Saturday, April 21, 2007


I realize that this is the end of National Library Week instead of the beginning, but I couldn't let the week pass away completely without passing on the Proclamation that State Superintendent Elizabeth Burmaster gave in support of this national observance.
In our interconnected, digital world, libraries are serving an ever more critical role in preserving and disseminating information.
Wisconsin citizens conducted 18.8 million searches using BadgerLink the state's on-line library during 2006. BadgerLink provides access to articles from thousands of newspapers and periodicals, image files, and other reference materials and websites, including children's and adult literature, business, medical and education sources, and many other specialized resources not available through regular internet search engines.
While BadgerLink opens many new doors to information, the computer systems that support interlibrary loans make Wisconsin libraries national leaders in cooperative resource sharing. Interlibrary loan maximizes citizens' opportunities to borrow items from libraries anywhere in the state and avoids unnecessary duplicate purchases. Wisconsin residents borrowed 6.3 million items in 2006 through interlibrary loan, an increase of about 1 million items from 2005.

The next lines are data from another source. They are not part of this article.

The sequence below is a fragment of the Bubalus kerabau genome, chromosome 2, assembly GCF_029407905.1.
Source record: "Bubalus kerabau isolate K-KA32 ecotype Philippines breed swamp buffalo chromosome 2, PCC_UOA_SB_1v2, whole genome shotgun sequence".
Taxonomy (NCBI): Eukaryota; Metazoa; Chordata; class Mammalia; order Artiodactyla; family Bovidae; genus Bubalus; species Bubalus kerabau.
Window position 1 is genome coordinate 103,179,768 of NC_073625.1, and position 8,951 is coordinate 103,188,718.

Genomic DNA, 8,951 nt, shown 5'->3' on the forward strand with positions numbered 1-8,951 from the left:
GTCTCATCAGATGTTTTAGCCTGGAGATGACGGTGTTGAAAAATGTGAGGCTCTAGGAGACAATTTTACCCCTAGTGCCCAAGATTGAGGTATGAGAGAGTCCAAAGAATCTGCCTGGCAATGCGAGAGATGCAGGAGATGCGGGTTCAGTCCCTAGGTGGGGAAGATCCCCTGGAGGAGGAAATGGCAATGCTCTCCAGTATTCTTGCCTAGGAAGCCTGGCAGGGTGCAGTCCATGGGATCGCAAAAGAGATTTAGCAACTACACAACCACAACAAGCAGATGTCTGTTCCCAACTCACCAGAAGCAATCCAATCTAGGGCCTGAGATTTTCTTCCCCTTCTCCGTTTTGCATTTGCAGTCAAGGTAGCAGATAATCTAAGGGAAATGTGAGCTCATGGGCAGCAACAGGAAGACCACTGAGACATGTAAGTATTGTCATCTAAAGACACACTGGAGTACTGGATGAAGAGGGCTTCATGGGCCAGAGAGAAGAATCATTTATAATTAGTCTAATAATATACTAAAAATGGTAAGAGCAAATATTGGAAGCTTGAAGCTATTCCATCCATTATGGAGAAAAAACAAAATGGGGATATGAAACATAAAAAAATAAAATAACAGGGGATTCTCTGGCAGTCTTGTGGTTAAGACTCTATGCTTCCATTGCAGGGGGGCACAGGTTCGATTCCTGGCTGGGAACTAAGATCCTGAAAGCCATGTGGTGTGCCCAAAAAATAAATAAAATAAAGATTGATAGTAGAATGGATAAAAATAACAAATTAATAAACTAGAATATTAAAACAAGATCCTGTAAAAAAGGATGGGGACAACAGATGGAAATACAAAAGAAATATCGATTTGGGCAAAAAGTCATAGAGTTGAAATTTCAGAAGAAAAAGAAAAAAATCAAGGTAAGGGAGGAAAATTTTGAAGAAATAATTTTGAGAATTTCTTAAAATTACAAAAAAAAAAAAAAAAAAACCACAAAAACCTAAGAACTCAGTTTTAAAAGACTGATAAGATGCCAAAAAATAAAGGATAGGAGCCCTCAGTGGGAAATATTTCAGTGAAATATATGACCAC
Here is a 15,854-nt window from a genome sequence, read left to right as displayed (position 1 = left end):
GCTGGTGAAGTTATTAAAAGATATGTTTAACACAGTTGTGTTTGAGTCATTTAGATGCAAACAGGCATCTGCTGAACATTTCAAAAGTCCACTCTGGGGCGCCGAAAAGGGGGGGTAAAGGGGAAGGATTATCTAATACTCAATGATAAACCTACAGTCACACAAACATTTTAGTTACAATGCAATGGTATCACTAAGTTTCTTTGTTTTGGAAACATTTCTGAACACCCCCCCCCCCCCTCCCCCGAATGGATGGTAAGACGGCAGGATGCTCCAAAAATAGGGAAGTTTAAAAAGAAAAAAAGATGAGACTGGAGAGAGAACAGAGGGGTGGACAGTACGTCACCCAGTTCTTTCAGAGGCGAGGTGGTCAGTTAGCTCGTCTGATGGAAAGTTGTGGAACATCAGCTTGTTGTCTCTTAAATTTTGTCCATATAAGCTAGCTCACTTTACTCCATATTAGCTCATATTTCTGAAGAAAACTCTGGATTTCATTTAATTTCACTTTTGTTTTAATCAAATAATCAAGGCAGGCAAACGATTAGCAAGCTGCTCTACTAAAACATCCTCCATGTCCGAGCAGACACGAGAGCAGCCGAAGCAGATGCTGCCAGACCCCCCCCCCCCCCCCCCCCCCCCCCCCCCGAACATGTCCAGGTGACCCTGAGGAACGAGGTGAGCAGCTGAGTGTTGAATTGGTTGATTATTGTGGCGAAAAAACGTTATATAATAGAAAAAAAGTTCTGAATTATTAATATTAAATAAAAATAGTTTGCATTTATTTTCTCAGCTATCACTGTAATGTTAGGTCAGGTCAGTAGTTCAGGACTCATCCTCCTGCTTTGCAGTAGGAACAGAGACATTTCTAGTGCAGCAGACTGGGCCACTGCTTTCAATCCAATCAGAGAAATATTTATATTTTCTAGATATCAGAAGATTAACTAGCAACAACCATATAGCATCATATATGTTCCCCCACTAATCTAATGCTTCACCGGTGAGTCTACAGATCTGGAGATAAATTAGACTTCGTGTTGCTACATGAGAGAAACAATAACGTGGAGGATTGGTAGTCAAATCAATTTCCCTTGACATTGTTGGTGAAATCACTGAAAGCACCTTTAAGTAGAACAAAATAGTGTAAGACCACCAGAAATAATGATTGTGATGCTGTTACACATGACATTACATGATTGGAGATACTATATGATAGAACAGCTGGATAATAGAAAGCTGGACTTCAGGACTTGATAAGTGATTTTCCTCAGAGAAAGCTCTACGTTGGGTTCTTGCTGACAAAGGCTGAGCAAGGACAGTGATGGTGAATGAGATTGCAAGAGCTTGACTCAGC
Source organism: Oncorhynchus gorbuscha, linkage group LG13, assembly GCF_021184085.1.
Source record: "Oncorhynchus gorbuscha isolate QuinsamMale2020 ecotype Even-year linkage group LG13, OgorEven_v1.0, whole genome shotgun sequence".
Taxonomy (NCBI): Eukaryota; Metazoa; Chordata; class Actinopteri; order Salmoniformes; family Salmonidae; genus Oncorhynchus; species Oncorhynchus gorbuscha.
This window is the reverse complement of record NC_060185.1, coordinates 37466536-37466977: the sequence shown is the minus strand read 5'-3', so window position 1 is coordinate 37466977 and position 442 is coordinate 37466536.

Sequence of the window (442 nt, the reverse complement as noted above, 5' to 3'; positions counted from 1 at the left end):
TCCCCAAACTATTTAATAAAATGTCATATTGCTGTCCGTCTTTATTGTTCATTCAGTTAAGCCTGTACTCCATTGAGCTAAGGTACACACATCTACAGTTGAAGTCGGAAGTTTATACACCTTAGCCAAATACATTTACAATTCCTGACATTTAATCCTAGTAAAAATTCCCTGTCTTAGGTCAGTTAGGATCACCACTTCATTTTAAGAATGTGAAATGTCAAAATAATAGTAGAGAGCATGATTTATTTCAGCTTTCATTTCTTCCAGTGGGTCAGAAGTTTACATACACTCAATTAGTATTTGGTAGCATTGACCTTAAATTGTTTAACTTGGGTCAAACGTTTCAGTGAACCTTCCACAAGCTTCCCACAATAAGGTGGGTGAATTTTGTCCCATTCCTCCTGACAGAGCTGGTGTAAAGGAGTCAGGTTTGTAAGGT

A relatively new project that further explores the power of technology is the digitization of library materials. A joint agency project in 2001, created the Great Lakes Maritime History site, which is now part of the University of Wisconsin Digital Collections. With that success and federal funding coordinated through the Department of Public Instructiion, a number of public libraries have created electronic resources from local history materials, including early city directories and maps, photographs, and local history books. Digitization allows libraries to preserve the original materials, which are often fragile and only available locally, while making the information available to a much wider audience.
Taking digital dissemination even further, Wisconsin libraries recently formed a consortium to encourage more libraries to digitize collections. Wisconsin Heritage Online, provides a web-based gateway to digital collections of Wisconsin's history, heritage, culture, and people. Teachers, students, genealogists, history buffs, and others who value our state and its cultural heritage will find an expanding resource through the Wisconsin Heritage Online project.
Every public library provides public Internet connections for those who do not otherwise have access. In our school libraries, children learn to evaluate and used digital resources properly. So, whether it is bricks and mortar or online, each library visit opens doors to information that supports Wisconsin citizens in their everyday lives. From improving literacy or recreational reading to starting a new business or planning for retirement, Wisconsin libraries contribute to the economic vitality of their local communities.
During Natiional Library Week, let's celebrate the important contributions libraries make to our democratic society and quality of life. Please visit your local library to take advantage of the wonderful resources available and thank your librarian and library workers for making information and education accessible to all."
I'm sorry that I was out enjoying the much anticipated final arrival of Spring in Wisconsin and didn't get this to you earlier in the week. But Ms Burmaster's message is pertinent and timely no matter when you read it.



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